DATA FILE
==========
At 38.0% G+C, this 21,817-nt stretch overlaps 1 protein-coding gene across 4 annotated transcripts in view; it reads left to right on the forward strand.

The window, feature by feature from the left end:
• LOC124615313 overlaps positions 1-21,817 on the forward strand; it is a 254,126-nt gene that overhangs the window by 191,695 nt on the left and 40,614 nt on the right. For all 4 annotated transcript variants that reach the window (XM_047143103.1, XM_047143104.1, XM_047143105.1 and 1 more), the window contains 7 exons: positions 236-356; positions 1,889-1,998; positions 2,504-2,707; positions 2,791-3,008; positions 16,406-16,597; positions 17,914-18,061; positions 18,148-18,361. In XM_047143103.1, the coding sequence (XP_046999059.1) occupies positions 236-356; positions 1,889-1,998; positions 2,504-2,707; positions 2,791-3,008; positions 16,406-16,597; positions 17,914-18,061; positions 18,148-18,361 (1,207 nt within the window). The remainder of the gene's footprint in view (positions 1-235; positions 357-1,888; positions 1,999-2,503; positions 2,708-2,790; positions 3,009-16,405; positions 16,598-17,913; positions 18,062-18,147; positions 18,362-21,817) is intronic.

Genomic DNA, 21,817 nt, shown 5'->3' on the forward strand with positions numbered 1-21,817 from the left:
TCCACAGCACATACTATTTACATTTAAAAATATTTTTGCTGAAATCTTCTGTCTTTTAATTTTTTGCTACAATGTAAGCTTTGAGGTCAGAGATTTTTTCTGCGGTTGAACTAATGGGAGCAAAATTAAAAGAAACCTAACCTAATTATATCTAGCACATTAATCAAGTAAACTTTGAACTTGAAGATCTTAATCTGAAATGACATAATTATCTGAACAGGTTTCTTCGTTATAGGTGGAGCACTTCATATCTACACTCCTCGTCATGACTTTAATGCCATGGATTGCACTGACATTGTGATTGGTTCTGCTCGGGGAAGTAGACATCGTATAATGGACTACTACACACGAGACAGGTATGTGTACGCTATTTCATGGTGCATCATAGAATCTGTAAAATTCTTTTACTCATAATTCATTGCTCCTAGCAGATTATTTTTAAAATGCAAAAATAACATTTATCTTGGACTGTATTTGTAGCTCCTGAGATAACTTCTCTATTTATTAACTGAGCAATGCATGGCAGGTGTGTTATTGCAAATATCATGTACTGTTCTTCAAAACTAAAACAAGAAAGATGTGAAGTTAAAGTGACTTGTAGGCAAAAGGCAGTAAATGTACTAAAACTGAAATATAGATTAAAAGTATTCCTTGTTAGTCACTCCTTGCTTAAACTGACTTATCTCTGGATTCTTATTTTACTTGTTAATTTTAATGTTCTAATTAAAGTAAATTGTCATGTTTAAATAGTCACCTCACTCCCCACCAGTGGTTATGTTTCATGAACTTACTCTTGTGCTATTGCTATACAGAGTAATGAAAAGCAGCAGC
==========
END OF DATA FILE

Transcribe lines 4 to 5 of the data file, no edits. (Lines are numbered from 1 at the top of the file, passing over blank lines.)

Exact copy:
Genomic DNA, 21,817 nt, shown 5'->3' on the forward strand with positions numbered 1-21,817 from the left:
TCCACAGCACATACTATTTACATTTAAAAATATTTTTGCTGAAATCTTCTGTCTTTTAATTTTTTGCTACAATGTAAGCTTTGAGGTCAGAGATTTTTTCTGCGGTTGAACTAATGGGAGCAAAATTAAAAGAAACCTAACCTAATTATATCTAGCACATTAATCAAGTAAACTTTGAACTTGAAGATCTTAATCTGAAATGACATAATTATCTGAACAGGTTTCTTCGTTATAGGTGGAGCACTTCATATCTACACTCCTCGTCATGACTTTAATGCCATGGATTGCACTGACATTGTGATTGGTTCTGCTCGGGGAAGTAGACATCGTATAATGGACTACTACACACGAGACAGGTATGTGTACGCTATTTCATGGTGCATCATAGAATCTGTAAAATTCTTTTACTCATAATTCATTGCTCCTAGCAGATTATTTTTAAAATGCAAAAATAACATTTATCTTGGACTGTATTTGTAGCTCCTGAGATAACTTCTCTATTTATTAACTGAGCAATGCATGGCAGGTGTGTTATTGCAAATATCATGTACTGTTCTTCAAAACTAAAACAAGAAAGATGTGAAGTTAAAGTGACTTGTAGGCAAAAGGCAGTAAATGTACTAAAACTGAAATATAGATTAAAAGTATTCCTTGTTAGTCACTCCTTGCTTAAACTGACTTATCTCTGGATTCTTATTTTACTTGTTAATTTTAATGTTCTAATTAAAGTAAATTGTCATGTTTAAATAGTCACCTCACTCCCCACCAGTGGTTATGTTTCATGAACTTACTCTTGTGCTATTGCTATACAGAGTAATGAAAAGCAGCAGC